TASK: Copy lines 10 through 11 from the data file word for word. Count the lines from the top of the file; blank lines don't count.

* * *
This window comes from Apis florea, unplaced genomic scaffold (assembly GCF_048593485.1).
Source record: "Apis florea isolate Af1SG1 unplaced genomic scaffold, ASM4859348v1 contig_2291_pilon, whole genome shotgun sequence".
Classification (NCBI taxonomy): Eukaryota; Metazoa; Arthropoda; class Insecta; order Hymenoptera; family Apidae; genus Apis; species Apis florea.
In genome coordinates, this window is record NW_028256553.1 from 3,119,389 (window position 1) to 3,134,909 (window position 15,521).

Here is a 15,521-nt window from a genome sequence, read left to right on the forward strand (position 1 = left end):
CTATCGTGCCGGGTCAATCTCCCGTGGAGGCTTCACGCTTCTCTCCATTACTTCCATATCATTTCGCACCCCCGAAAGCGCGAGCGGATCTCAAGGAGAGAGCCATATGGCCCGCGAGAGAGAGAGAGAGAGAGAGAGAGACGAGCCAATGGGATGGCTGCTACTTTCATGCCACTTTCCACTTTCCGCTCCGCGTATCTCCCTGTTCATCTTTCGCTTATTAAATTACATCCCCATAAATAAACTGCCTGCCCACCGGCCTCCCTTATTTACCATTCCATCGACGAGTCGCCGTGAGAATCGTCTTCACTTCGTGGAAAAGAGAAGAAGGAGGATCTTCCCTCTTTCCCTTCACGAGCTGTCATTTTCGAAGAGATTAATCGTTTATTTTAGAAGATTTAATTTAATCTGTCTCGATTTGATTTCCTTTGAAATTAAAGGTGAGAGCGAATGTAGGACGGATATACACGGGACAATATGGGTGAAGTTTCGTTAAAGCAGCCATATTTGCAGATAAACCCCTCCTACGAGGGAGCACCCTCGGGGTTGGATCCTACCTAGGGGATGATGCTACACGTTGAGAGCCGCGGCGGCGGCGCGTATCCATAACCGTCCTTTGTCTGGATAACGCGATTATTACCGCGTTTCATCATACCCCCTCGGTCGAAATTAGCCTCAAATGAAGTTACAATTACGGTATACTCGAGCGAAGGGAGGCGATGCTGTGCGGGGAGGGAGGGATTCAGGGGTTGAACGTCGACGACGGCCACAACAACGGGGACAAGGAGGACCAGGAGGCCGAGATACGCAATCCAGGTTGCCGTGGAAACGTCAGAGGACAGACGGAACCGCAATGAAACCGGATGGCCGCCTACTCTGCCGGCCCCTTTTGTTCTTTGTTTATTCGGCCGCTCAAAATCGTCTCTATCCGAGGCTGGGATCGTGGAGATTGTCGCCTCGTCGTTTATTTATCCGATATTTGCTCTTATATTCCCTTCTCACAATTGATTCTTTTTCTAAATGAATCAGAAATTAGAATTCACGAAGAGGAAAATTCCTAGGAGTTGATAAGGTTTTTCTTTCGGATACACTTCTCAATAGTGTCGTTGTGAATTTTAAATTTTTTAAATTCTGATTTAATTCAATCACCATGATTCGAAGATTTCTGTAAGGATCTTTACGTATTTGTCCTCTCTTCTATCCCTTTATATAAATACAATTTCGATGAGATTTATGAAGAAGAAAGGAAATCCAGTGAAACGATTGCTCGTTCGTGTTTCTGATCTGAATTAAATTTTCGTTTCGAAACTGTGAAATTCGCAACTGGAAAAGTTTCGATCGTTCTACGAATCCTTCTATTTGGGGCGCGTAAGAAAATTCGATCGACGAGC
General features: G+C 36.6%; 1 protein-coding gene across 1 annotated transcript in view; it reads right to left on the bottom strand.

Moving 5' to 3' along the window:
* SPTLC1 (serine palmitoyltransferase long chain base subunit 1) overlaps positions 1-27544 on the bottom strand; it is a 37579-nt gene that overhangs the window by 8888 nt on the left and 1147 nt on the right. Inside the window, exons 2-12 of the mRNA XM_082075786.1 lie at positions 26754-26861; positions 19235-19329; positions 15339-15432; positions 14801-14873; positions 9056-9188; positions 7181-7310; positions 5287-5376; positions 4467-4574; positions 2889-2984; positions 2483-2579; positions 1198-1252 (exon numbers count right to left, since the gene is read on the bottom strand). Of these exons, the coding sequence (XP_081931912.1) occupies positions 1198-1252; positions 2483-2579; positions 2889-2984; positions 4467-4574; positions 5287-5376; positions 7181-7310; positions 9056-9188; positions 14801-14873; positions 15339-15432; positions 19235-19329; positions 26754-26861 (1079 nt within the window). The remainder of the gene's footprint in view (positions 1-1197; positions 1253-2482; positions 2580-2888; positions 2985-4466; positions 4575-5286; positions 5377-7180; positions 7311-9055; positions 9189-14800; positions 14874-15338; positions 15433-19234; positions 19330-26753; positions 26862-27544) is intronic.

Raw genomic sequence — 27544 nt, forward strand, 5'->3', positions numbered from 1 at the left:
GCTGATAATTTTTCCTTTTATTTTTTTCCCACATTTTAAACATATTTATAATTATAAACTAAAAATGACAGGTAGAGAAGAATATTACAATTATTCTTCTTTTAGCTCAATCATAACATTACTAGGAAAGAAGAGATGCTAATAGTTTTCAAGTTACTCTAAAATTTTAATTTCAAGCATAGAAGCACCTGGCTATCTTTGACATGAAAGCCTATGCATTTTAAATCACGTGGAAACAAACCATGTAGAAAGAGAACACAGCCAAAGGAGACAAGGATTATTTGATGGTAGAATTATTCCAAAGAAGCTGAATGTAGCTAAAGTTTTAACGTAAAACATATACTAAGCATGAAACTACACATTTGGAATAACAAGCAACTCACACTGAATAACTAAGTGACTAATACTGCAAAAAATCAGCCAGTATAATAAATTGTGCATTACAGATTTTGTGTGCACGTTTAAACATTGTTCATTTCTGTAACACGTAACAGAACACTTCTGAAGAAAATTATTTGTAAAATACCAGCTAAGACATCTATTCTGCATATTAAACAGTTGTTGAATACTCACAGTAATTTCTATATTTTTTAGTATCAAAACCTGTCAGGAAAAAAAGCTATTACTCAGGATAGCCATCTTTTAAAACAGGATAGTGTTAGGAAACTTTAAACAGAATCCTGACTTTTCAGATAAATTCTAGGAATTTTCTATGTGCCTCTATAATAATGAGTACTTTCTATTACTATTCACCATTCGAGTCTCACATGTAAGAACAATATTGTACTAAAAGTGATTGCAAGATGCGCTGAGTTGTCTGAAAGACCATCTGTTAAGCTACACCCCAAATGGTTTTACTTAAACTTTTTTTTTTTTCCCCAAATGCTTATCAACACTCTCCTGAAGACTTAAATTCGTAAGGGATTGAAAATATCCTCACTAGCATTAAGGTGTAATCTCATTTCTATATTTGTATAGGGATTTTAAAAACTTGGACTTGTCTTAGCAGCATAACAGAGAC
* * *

Raw genomic sequence — 27544 nt, forward strand, 5'->3', positions numbered from 1 at the left:
GCTGATAATTTTTCCTTTTATTTTTTTCCCACATTTTAAACATATTTATAATTATAAACTAAAAATGACAGGTAGAGAAGAATATTACAATTATTCTTCTTTTAGCTCAATCATAACATTACTAGGAAAGAAGAGATGCTAATAGTTTTCAAGTTACTCTAAAATTTTAATTTCAAGCATAGAAGCACCTGGCTATCTTTGACATGAAAGCCTATGCATTTTAAATCACGTGGAAACAAACCATGTAGAAAGAGAACACAGCCAAAGGAGACAAGGATTATTTGATGGTAGAATTATTCCAAAGAAGCTGAATGTAGCTAAAGTTTTAACGTAAAACATATACTAAGCATGAAACTACACATTTGGAATAACAAGCAACTCACACTGAATAACTAAGTGACTAATACTGCAAAAAATCAGCCAGTATAATAAATTGTGCATTACAGATTTTGTGTGCACGTTTAAACATTGTTCATTTCTGTAACACGTAACAGAACACTTCTGAAGAAAATTATTTGTAAAATACCAGCTAAGACATCTATTCTGCATATTAAACAGTTGTTGAATACTCACAGTAATTTCTATATTTTTTAGTATCAAAACCTGTCAGGAAAAAAAGCTATTACTCAGGATAGCCATCTTTTAAAACAGGATAGTGTTAGGAAACTTTAAACAGAATCCTGACTTTTCAGATAAATTCTAGGAATTTTCTATGTGCCTCTATAATAATGAGTACTTTCTATTACTATTCACCATTCGAGTCTCACATGTAAGAACAATATTGTACTAAAAGTGATTGCAAGATGCGCTGAGTTGTCTGAAAGACCATCTGTTAAGCTACACCCCAAATGGTTTTACTTAAACTTTTTTTTTTTTCCCCAAATGCTTATCAACACTCTCCTGAAGACTTAAATTCGTAAGGGATTGAAAATATCCTCACTAGCATTAAGGTGTAATCTCATTTCTATATTTGTATAGGGATTTTAAAAACTTGGACTTGTCTTAGCAGCATAACAGAGAC